Why Art Needs Our Protection
The year is 1931, and just two years into the Great Depression Frederick Lewis Allen is trying to articulate how much has changed for Americans. In his popular history, Only Yesterday: An Informal History of the 1920s, the editor of Harper’s magazine writes that “Prosperity is more than an economic condition; it is a state of mind. The Big Bull Market had been more than the climax of a business cycle, it had been the climax of a cycle in American mass thinking and mass emotion. There was hardly a man or woman in the country whose attitude toward life had not been affected by it in some degree and was not now affected by the sudden and brutal shattering of hope....With the Big Bull Market gone and prosperity going, Americans were soon to find themselves living in an altered world which called for new adjustments, new ideas, new habits of thought, and a new order of values.”
These juxtaposed images are a thought experiment. They depict radically different landscapes, and more than that evoke the “sudden and brutal shattering of hope” we associate with the 1930s. Arthur Rothstein, whose image is on the right, will go on to photograph many other surreal images of a once-habitable midwestern landscape buried under sand dunes. The next year Claude A. Patterson paints a lush, almost idealized landscape as yet unaffected by drought but no longer unaware of the Dust Bowl. Together, using different mediums, they are documenting a state of devastation that encompasses material and psychological experience.
Our access to these events of the 1930s depends upon a 16” x 20” oil painting and a nitrate film negative a little larger than 2” x 2.” The fragility of paintings like “Highwater” is covered elsewhere in this exhibit; Rothstein’s image is even more fragile due to the chemical instability of its film base, which causes it to deteriorate and eventually decompose. A copy is all we’ll have. The conservation, preservation, and restoration process for either object is very costly and labor intensive, which makes it especially hard for low-volume museums and galleries to stay open and preserve artwork. There are thousands of other institutions—not just the New Deal Gallery—struggling to conserve not just objects, or even historical scenes, but a way into lived experience. And the fragility of this infrastructure means it can change with just a swipe.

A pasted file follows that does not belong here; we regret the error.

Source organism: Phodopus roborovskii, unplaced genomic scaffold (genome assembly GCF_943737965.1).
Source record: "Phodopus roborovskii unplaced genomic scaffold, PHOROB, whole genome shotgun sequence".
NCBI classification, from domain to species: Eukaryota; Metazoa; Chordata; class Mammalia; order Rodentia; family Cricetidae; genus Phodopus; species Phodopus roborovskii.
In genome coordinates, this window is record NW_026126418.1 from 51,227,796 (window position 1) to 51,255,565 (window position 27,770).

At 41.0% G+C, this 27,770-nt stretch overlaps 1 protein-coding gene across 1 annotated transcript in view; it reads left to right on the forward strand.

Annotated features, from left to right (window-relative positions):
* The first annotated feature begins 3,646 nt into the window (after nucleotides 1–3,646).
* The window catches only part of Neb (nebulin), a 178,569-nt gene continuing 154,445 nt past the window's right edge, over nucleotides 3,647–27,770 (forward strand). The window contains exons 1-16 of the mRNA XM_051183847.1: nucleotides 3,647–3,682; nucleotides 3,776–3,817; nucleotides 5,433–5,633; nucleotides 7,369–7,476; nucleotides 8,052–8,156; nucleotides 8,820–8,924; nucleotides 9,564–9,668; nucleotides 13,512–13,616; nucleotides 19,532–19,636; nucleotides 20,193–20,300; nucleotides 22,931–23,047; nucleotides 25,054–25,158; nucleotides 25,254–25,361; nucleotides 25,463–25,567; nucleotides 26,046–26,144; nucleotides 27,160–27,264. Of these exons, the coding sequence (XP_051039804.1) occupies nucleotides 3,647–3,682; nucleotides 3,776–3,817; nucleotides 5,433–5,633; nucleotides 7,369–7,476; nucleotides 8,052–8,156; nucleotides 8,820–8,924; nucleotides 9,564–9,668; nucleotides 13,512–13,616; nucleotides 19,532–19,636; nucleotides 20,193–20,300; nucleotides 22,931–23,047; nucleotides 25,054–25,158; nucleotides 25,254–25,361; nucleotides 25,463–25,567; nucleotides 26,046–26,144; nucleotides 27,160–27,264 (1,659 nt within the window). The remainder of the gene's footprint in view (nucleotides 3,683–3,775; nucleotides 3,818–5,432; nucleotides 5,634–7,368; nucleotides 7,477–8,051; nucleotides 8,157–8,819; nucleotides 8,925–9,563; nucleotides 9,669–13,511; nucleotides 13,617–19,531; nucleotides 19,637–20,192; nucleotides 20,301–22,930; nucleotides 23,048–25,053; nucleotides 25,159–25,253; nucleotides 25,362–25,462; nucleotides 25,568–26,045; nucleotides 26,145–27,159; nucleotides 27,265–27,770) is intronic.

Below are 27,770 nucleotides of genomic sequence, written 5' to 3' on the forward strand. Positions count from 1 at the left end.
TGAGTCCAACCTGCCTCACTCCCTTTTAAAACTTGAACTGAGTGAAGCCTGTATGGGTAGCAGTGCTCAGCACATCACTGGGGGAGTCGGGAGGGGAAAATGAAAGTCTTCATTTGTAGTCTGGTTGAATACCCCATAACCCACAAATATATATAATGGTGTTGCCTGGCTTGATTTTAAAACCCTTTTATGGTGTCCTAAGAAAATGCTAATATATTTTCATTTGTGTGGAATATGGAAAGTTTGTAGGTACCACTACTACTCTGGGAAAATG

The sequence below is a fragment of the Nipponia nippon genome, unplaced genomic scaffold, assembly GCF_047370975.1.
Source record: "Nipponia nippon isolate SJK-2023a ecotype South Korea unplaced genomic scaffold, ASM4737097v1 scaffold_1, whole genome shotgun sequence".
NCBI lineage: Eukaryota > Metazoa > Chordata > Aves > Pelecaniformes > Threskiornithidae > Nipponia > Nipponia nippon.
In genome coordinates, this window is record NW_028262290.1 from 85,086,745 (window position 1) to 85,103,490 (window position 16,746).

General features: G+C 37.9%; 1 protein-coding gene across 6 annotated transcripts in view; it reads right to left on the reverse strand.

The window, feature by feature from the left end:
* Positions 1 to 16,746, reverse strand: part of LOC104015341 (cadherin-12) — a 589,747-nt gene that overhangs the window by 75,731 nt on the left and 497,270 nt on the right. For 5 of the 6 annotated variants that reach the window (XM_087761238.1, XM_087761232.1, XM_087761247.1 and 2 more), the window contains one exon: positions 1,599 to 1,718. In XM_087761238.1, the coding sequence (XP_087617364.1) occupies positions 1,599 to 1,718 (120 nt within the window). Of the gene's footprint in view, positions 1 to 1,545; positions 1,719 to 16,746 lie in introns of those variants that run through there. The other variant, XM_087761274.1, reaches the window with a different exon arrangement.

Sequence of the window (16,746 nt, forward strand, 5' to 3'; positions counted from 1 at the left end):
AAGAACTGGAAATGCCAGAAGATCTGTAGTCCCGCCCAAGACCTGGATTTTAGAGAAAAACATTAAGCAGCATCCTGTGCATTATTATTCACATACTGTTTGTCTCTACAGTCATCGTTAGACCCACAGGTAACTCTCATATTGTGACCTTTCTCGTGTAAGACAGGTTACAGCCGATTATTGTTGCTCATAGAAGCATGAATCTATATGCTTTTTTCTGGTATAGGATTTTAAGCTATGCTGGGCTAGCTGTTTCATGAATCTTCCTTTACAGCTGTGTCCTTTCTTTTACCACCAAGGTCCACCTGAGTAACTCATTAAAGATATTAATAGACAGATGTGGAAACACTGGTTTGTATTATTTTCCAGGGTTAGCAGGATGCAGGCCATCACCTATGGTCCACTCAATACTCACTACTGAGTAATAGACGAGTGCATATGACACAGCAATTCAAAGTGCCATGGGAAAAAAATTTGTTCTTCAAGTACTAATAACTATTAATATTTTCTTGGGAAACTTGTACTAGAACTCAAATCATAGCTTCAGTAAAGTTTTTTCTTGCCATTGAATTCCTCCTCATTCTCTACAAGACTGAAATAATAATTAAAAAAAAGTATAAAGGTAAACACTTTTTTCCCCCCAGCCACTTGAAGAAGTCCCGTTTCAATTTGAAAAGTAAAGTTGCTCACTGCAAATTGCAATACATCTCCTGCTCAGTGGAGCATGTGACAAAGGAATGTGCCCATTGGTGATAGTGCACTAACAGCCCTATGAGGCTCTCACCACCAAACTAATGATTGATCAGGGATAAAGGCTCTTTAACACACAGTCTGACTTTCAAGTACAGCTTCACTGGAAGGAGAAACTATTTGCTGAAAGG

Digitalizing images is a new way of preserving artworks and photographs. This means replacing the original piece with a photograph or digital copy of the artwork. Is this the best way to preserve such important pieces of artwork? By relying on a mere digital file that could be erased and gone in a matter of less than a second. This can even apply to people’s camera rolls on their phones, one mistakenly pressed button and everything is gone.
Although digitalizing is a relied on method of preservation today because it is inexpensive and easy to do. It is not the best way to keep the original artwork alive. The restoration and preservation methods that restore originals is very time consuming and very expensive. This leads to museums leaning towards digitalizing and they are not to blame.
Many museums that are not high-volume museums like the Smithsonians have dedicated volunteers and workers who pour so much effort into keeping the museums running. However, unless we as a society can understand that the protection of art is very critical to keeping our culture alive, we will eventually lose important artworks.
—Allen, Frederick Lewis. Only Yesterday: An Informal History of the 1920s. Harper & Row, 1931. Web version available at University of Virginia.
—Patterson, Claude A. Highwater. Oil Painting courtesy of New Deal Gallery. 1937.
—Rothstein, Arthur. Sand Dunes on a Farm in Cimarron County, Oklahoma. Farm Security Administration. Photograph courtesy of Library of Congress.